From January 1 to May 9, a total of 15,378 people have been arrested for illegally crossing land borders into Thailand. Out of the people arrested, 6,072 were from Myanmar, 5,114 were from Cambodia and 882 were from Laos.

The Thai Immigration Bureau is working with border patrol officers to tighten security along Thailand’s borders, the bureau’s chief Sompong Chingduang told the Bangkok Post.

“Those who enter Thailand illegally will be prosecuted under the immigration law, the communicable diseases and the emergency decree.”

In Thailand’s last wave of Covid-19 infections in December and January, fingers pointed at illegal Burmese migrants as the epicentre of infections were concentrated at a fishing hub in Samut Sakhon, affecting a large migrant worker population.

With the recent wave of infections peaking drastically higher than the past outbreaks in Thailand and said to be linked to the more contagious variant of the virus first found in the UK, health officials are now tightening security and control measures along the borders to prevent more cases.

Border security is also being increased to prevent the emergence of the variant of the virus first detected in India. The director of the Health Science Centre of Emerging Diseases at Chulalongkorn University’s faculty of medicine made a post on Facebook saying he was concerned the variant could be imported into Thailand and cause another wave of infections.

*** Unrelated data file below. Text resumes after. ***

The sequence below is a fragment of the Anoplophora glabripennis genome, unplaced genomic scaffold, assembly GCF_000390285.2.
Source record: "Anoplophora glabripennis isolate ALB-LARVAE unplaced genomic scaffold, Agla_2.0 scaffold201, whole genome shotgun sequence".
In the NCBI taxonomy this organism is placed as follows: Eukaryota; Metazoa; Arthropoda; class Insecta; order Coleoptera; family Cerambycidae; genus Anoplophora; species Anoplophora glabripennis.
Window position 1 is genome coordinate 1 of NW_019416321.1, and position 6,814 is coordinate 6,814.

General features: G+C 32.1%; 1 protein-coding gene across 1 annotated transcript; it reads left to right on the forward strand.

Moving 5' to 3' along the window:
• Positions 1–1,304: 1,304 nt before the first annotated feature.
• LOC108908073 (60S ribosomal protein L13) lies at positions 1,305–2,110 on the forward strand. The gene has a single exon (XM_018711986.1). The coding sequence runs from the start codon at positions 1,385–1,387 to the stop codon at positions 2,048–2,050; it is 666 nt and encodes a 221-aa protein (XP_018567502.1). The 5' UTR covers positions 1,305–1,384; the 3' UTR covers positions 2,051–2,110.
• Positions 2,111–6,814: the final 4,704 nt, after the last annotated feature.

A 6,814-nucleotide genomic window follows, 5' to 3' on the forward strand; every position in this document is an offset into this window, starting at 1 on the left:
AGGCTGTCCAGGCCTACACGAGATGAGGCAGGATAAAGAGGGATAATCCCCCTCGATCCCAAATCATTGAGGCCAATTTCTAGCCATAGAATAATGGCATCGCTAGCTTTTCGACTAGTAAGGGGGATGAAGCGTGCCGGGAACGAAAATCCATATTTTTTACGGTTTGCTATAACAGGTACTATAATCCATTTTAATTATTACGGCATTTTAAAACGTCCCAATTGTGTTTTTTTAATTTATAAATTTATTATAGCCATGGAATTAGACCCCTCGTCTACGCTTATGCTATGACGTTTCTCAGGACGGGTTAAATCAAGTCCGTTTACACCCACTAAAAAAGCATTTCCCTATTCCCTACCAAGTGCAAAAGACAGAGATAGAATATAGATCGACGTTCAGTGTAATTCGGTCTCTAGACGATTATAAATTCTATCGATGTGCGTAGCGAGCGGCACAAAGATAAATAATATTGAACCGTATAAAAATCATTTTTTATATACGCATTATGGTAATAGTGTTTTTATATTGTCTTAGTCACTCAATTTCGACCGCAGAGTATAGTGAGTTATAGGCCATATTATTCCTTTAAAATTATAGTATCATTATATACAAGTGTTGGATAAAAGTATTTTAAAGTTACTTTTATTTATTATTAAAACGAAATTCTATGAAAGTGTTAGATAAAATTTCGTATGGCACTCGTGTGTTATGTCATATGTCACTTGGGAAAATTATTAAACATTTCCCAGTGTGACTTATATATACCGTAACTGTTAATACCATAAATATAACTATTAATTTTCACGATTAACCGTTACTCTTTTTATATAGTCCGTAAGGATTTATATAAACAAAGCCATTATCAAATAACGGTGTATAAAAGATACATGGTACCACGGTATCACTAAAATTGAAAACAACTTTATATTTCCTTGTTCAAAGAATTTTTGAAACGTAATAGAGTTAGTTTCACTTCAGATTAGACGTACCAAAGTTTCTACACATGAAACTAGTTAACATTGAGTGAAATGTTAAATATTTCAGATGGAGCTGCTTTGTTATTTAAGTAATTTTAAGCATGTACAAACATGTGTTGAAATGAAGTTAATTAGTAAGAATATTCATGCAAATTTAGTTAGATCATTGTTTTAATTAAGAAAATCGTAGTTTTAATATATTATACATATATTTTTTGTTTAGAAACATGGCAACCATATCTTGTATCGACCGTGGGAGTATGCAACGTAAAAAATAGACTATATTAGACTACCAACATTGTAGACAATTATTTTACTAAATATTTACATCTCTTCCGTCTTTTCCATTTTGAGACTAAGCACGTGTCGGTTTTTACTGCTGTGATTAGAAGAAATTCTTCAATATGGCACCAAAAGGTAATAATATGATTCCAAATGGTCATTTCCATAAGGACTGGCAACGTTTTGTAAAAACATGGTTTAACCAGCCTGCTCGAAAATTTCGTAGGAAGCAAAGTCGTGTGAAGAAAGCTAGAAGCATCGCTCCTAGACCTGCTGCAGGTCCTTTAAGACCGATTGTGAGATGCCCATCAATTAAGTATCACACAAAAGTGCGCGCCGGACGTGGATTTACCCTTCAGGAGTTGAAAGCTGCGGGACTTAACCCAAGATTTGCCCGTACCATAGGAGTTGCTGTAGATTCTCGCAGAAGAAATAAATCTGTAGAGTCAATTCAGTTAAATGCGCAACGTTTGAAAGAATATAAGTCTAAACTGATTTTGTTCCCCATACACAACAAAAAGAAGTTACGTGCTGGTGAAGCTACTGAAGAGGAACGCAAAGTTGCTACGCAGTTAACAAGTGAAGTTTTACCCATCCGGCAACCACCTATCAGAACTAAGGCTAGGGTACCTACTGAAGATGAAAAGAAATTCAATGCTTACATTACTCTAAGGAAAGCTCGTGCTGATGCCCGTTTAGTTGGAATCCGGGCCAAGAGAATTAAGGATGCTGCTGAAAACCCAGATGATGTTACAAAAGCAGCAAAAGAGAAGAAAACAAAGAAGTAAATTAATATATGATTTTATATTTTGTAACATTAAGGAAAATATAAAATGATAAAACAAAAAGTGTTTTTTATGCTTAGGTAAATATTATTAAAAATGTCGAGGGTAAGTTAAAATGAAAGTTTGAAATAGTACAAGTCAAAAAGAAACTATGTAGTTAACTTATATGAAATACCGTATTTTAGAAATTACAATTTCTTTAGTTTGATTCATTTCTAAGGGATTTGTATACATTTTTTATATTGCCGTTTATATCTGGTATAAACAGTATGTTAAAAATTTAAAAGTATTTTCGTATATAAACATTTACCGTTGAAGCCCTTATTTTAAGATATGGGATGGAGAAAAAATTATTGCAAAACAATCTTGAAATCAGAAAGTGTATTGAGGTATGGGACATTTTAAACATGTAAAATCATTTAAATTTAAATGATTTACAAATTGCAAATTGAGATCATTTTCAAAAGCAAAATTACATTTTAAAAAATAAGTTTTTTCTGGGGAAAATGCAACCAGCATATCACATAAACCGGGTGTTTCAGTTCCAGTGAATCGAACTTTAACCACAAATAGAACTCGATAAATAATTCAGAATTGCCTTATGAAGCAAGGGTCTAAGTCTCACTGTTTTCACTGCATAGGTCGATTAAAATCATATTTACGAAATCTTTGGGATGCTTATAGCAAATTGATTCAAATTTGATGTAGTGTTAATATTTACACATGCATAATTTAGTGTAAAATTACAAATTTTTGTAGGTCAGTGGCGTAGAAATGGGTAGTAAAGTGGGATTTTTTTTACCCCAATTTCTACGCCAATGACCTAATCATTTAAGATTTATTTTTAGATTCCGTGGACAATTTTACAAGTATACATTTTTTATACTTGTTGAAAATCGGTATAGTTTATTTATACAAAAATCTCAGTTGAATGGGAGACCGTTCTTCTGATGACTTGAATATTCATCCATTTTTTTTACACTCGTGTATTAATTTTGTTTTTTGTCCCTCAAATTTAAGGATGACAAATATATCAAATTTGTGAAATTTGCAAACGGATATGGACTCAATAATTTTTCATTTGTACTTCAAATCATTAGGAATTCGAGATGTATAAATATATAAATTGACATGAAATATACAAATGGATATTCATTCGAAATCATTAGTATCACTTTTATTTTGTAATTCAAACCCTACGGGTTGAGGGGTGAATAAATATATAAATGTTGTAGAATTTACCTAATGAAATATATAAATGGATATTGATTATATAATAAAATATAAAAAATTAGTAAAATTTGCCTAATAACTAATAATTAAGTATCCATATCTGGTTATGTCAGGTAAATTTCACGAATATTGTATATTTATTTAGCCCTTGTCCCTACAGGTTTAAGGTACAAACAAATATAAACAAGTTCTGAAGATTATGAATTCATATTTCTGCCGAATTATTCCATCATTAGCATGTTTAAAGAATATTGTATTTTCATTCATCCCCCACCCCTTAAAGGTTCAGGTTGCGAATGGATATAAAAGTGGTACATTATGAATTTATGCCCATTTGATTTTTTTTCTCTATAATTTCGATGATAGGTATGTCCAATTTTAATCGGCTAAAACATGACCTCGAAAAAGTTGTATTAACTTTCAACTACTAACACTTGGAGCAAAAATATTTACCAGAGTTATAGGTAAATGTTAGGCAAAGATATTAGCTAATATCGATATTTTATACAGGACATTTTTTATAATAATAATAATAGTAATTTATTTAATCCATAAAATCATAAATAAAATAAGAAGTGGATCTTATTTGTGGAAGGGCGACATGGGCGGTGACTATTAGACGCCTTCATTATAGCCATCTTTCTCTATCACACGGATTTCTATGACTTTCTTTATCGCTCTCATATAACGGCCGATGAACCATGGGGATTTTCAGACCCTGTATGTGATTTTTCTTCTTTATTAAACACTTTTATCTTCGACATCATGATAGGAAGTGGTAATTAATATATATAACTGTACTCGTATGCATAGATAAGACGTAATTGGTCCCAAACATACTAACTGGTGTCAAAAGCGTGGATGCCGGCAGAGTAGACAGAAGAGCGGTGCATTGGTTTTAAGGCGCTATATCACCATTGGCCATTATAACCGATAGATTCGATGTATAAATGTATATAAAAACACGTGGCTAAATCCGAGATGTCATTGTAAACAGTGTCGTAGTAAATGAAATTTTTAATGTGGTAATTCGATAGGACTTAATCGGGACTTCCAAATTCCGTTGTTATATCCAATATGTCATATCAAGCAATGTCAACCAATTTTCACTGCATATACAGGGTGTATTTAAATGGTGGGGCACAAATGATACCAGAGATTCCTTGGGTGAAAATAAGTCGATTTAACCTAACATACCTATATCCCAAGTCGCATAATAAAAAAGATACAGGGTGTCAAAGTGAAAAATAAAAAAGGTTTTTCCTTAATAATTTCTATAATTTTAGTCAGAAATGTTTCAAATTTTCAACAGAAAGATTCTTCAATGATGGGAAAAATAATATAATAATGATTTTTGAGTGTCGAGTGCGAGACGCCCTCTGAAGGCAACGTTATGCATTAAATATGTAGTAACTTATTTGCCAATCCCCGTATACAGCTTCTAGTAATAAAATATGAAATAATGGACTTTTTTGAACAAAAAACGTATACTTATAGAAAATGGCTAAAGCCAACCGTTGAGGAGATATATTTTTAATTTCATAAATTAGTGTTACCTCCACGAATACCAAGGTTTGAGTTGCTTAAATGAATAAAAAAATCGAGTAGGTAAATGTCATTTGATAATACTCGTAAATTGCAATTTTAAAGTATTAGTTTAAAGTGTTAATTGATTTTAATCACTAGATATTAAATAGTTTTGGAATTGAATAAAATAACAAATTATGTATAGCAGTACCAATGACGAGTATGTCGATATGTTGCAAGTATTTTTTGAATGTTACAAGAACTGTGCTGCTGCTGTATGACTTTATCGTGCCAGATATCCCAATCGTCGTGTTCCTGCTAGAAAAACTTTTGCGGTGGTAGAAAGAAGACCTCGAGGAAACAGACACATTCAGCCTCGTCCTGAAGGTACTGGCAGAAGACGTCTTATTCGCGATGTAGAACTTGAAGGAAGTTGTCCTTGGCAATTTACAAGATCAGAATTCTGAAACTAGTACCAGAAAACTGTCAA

“In the next few months, the variant found in India may slip across the border into Thailand from Myanmar. Business operators are now importing illegal migrants again… If the border is left unchecked like this and no tough measures are imposed in Bangkok and adjacent provinces, brace yourselves for a fourth wave. The current third wave will pale by comparison.”

SOURCE: Bangkok Post

 

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Coronavirus (Covid-19)

Health officials point to Thailand’s porous borders as biggest “Indian variant” threat

Maya Taylor

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PHOTO: Flickr / Ole Holbech